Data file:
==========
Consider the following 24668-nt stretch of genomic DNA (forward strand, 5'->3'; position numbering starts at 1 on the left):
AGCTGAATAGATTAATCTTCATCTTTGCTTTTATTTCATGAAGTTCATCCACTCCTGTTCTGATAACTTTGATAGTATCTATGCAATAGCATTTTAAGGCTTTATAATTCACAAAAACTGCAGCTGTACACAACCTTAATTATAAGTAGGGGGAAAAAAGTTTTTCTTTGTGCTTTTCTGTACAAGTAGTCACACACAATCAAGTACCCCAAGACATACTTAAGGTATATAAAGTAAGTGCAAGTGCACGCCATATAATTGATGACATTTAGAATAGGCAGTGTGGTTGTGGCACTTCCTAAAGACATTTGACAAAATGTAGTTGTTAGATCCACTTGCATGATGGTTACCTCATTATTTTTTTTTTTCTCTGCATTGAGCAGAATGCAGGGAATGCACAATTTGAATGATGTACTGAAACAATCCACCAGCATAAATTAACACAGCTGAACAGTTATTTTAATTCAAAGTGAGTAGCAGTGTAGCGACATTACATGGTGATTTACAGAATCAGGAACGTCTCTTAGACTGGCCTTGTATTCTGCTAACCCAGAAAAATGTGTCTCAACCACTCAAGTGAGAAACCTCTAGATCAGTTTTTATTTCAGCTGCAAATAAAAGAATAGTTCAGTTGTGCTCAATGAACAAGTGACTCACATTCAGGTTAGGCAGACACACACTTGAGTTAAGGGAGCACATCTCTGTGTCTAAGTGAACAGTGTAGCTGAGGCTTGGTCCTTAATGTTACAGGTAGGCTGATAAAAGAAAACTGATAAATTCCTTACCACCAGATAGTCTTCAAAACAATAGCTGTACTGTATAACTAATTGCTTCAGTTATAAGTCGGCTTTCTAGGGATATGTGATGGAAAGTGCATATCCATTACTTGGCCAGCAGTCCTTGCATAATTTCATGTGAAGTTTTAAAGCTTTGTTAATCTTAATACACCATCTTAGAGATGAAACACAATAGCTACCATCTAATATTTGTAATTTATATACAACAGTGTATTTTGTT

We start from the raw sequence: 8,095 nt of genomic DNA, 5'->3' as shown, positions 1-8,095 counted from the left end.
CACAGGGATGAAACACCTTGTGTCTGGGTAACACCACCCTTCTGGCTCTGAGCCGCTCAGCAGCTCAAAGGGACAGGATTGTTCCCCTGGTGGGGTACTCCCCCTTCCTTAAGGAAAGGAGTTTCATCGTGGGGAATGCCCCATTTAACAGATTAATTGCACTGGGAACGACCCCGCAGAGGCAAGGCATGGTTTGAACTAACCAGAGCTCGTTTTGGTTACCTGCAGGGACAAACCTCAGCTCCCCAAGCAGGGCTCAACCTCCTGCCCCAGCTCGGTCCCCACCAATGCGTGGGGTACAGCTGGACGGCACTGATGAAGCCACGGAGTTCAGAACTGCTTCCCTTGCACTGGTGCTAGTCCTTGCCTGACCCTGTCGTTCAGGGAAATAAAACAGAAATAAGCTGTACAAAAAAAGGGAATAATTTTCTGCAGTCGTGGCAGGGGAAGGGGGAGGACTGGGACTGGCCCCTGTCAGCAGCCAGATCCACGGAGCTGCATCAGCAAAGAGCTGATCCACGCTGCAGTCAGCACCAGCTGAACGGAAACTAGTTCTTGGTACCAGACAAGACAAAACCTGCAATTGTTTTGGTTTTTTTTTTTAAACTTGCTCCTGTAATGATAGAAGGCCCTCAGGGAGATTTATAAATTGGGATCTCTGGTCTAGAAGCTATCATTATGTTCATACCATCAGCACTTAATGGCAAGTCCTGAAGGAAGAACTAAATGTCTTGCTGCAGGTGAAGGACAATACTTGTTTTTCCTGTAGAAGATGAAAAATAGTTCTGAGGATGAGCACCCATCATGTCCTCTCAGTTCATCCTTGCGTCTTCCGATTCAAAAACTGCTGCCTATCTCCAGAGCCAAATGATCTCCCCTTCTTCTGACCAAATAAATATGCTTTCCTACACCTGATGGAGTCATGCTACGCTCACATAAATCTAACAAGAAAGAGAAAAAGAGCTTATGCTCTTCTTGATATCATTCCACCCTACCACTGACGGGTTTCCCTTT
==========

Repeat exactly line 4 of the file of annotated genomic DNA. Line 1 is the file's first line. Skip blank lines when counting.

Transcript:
CACAGGGATGAAACACCTTGTGTCTGGGTAACACCACCCTTCTGGCTCTGAGCCGCTCAGCAGCTCAAAGGGACAGGATTGTTCCCCTGGTGGGGTACTCCCCCTTCCTTAAGGAAAGGAGTTTCATCGTGGGGAATGCCCCATTTAACAGATTAATTGCACTGGGAACGACCCCGCAGAGGCAAGGCATGGTTTGAACTAACCAGAGCTCGTTTTGGTTACCTGCAGGGACAAACCTCAGCTCCCCAAGCAGGGCTCAACCTCCTGCCCCAGCTCGGTCCCCACCAATGCGTGGGGTACAGCTGGACGGCACTGATGAAGCCACGGAGTTCAGAACTGCTTCCCTTGCACTGGTGCTAGTCCTTGCCTGACCCTGTCGTTCAGGGAAATAAAACAGAAATAAGCTGTACAAAAAAAGGGAATAATTTTCTGCAGTCGTGGCAGGGGAAGGGGGAGGACTGGGACTGGCCCCTGTCAGCAGCCAGATCCACGGAGCTGCATCAGCAAAGAGCTGATCCACGCTGCAGTCAGCACCAGCTGAACGGAAACTAGTTCTTGGTACCAGACAAGACAAAACCTGCAATTGTTTTGGTTTTTTTTTTTAAACTTGCTCCTGTAATGATAGAAGGCCCTCAGGGAGATTTATAAATTGGGATCTCTGGTCTAGAAGCTATCATTATGTTCATACCATCAGCACTTAATGGCAAGTCCTGAAGGAAGAACTAAATGTCTTGCTGCAGGTGAAGGACAATACTTGTTTTTCCTGTAGAAGATGAAAAATAGTTCTGAGGATGAGCACCCATCATGTCCTCTCAGTTCATCCTTGCGTCTTCCGATTCAAAAACTGCTGCCTATCTCCAGAGCCAAATGATCTCCCCTTCTTCTGACCAAATAAATATGCTTTCCTACACCTGATGGAGTCATGCTACGCTCACATAAATCTAACAAGAAAGAGAAAAAGAGCTTATGCTCTTCTTGATATCATTCCACCCTACCACTGACGGGTTTCCCTTT